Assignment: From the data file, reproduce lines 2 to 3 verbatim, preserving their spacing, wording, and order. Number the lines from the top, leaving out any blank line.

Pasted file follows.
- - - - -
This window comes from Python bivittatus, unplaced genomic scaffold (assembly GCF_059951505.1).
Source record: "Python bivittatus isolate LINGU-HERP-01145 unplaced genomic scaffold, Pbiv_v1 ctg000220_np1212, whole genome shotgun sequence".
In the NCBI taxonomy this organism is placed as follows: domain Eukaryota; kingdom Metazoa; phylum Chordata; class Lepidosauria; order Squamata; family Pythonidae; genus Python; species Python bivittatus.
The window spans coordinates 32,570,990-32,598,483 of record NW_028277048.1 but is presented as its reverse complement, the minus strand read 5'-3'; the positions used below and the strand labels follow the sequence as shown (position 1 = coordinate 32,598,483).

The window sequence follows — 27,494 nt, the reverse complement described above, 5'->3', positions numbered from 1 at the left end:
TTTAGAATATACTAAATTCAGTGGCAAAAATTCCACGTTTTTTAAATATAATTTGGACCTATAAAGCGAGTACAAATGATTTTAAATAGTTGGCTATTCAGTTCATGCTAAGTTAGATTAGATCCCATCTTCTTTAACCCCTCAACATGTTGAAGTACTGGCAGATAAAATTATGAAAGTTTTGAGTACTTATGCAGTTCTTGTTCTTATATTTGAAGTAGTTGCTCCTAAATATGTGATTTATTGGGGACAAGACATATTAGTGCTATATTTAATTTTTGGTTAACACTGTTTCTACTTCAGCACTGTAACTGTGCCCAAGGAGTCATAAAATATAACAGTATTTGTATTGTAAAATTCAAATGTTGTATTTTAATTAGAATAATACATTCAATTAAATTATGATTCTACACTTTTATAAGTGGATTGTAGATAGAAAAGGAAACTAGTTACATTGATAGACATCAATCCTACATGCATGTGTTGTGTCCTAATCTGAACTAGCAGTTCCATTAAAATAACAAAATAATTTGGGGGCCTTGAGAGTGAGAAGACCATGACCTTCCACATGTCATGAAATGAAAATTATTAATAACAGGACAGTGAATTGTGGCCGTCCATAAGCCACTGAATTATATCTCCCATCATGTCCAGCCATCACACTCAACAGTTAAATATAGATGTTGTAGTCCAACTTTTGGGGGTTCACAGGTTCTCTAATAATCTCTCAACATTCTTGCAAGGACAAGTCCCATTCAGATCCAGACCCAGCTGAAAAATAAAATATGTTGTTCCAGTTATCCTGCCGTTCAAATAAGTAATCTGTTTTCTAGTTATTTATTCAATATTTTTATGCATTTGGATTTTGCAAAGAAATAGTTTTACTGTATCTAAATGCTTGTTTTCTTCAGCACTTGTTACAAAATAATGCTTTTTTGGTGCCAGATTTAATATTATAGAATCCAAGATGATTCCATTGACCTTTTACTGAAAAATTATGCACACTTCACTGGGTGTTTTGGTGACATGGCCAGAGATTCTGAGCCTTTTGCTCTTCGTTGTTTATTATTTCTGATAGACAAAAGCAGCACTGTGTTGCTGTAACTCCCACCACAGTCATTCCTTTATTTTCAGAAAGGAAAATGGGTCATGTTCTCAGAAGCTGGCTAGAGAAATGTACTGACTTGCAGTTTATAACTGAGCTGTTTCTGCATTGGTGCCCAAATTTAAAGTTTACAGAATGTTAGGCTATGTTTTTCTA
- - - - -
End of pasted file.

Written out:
Source record: "Python bivittatus isolate LINGU-HERP-01145 unplaced genomic scaffold, Pbiv_v1 ctg000220_np1212, whole genome shotgun sequence".
In the NCBI taxonomy this organism is placed as follows: domain Eukaryota; kingdom Metazoa; phylum Chordata; class Lepidosauria; order Squamata; family Pythonidae; genus Python; species Python bivittatus.